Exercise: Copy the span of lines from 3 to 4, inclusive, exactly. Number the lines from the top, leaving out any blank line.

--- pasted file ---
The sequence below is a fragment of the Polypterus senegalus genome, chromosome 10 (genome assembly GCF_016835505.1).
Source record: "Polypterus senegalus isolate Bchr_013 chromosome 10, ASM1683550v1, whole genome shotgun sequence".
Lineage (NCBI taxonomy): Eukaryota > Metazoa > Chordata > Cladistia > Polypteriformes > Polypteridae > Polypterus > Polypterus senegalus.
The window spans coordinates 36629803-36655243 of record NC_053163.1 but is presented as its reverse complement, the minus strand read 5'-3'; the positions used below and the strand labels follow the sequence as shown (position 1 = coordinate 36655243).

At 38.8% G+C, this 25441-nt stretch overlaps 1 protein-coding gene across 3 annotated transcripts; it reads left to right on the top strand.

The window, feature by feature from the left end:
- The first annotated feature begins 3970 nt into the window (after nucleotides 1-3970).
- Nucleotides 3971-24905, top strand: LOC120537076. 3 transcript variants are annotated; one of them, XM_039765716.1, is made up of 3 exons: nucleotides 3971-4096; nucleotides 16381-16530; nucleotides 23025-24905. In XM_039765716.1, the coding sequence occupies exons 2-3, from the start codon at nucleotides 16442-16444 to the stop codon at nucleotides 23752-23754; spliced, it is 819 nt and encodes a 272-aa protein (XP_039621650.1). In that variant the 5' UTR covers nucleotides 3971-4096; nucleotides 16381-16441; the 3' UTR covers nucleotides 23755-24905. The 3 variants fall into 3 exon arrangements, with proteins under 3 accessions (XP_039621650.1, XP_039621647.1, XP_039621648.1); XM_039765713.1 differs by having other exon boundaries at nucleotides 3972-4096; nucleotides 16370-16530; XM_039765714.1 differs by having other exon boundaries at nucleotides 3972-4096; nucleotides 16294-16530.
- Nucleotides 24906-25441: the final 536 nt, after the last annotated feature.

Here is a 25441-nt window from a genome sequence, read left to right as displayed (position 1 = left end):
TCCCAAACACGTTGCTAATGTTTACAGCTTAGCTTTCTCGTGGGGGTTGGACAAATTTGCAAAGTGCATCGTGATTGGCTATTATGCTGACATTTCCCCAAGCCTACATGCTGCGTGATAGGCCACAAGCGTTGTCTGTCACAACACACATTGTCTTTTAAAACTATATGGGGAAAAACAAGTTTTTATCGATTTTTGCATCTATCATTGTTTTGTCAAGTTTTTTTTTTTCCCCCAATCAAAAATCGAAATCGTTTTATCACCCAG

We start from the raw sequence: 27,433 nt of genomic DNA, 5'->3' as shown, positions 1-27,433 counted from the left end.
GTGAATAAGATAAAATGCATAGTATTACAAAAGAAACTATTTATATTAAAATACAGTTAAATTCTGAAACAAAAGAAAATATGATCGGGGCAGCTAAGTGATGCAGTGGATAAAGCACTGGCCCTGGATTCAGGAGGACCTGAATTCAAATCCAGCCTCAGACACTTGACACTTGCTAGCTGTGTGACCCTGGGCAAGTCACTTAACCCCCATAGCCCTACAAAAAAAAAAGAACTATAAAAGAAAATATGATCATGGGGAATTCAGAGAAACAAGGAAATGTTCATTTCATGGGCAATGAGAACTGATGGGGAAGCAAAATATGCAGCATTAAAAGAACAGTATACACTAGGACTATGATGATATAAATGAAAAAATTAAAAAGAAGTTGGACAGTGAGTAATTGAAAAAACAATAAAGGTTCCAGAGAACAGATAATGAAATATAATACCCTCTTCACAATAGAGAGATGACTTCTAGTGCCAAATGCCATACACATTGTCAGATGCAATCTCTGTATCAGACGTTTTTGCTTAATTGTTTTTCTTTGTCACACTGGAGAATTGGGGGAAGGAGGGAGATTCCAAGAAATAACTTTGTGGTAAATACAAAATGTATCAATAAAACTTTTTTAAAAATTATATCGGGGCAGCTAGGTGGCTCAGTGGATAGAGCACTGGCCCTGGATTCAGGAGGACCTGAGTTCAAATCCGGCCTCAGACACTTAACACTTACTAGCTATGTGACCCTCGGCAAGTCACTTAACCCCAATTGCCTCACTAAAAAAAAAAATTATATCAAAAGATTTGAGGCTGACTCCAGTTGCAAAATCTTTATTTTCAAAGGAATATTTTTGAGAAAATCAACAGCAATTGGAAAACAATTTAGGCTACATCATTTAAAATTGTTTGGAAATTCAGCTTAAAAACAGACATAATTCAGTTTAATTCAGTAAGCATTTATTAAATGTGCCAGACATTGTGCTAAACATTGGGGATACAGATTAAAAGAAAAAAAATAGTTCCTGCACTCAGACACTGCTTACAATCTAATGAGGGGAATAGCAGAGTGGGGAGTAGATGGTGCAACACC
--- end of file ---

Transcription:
Lineage (NCBI taxonomy): Eukaryota > Metazoa > Chordata > Cladistia > Polypteriformes > Polypteridae > Polypterus > Polypterus senegalus.
The window spans coordinates 36629803-36655243 of record NC_053163.1 but is presented as its reverse complement, the minus strand read 5'-3'; the positions used below and the strand labels follow the sequence as shown (position 1 = coordinate 36655243).